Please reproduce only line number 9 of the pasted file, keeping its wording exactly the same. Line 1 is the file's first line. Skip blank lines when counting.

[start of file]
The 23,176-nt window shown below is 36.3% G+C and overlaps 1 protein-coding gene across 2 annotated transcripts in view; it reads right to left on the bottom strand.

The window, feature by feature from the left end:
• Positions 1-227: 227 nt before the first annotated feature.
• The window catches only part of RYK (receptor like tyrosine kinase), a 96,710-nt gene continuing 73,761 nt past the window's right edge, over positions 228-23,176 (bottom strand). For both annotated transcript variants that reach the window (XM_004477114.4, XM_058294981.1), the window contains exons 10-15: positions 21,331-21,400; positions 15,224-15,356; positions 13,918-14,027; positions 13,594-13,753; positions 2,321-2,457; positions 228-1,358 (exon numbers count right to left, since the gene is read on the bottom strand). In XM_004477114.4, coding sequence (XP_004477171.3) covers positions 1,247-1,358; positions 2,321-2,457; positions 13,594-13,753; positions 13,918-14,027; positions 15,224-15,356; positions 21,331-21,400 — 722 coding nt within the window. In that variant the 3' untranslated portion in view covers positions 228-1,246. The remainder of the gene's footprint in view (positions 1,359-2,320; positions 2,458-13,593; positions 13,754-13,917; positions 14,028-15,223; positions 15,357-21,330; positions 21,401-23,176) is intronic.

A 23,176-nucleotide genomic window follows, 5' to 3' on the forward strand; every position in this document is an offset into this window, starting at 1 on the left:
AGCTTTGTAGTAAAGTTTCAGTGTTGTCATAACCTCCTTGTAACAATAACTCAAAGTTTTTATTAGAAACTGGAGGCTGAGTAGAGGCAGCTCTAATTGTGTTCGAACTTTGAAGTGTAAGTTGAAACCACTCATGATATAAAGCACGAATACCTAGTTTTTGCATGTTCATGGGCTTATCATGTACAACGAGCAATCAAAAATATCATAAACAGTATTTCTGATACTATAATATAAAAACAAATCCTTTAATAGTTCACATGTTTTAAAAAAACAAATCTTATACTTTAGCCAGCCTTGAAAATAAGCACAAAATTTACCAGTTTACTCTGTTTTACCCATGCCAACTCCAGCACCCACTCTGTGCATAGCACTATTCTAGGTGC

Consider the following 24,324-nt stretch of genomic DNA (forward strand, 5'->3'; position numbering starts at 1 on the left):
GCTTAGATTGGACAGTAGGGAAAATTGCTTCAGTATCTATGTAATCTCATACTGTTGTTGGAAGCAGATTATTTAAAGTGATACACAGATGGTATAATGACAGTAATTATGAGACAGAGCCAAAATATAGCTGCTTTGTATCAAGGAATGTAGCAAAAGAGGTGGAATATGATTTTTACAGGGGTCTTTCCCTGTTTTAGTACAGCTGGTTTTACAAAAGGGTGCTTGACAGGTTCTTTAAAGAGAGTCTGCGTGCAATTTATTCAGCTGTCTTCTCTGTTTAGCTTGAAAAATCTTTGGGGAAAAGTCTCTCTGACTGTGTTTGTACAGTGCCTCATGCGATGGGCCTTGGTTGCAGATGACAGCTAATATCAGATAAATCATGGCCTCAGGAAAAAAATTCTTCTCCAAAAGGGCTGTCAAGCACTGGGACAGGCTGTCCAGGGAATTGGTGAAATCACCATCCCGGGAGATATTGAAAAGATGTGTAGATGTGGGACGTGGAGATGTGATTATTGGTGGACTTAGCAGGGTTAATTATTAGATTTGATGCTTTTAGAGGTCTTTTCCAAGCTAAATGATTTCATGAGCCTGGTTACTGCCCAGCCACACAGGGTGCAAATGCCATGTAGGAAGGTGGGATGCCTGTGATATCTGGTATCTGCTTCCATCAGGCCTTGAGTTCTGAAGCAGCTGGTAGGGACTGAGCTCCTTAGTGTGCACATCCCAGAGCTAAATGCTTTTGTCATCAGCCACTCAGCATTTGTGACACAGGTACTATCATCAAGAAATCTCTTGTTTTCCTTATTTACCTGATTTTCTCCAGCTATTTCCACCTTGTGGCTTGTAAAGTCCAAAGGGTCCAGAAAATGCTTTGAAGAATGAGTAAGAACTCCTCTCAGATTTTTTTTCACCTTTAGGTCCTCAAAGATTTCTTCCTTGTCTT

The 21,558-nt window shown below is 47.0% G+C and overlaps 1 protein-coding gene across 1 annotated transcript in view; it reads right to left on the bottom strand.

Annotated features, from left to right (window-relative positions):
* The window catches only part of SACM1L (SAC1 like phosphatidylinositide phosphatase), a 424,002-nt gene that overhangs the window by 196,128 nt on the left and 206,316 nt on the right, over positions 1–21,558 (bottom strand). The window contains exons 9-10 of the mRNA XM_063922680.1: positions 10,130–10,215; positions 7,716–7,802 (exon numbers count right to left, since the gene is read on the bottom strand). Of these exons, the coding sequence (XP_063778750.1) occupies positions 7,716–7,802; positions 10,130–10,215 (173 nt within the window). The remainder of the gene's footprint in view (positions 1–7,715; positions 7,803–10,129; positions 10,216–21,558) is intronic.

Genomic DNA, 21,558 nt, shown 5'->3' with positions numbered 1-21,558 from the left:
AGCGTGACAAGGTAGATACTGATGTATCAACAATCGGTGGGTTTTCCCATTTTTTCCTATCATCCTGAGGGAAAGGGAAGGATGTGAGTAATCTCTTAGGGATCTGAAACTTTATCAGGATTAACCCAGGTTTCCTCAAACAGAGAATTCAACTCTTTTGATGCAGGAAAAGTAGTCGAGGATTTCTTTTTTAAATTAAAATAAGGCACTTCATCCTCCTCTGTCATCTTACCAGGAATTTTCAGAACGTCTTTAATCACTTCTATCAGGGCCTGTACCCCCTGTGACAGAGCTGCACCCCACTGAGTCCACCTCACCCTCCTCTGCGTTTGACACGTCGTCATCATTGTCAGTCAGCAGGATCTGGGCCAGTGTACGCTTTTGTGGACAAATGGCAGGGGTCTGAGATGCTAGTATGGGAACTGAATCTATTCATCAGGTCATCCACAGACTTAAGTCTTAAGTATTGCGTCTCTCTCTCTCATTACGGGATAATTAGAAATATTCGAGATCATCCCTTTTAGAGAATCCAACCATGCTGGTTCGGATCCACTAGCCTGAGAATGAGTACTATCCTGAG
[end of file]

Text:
The 21,558-nt window shown below is 47.0% G+C and overlaps 1 protein-coding gene across 1 annotated transcript in view; it reads right to left on the bottom strand.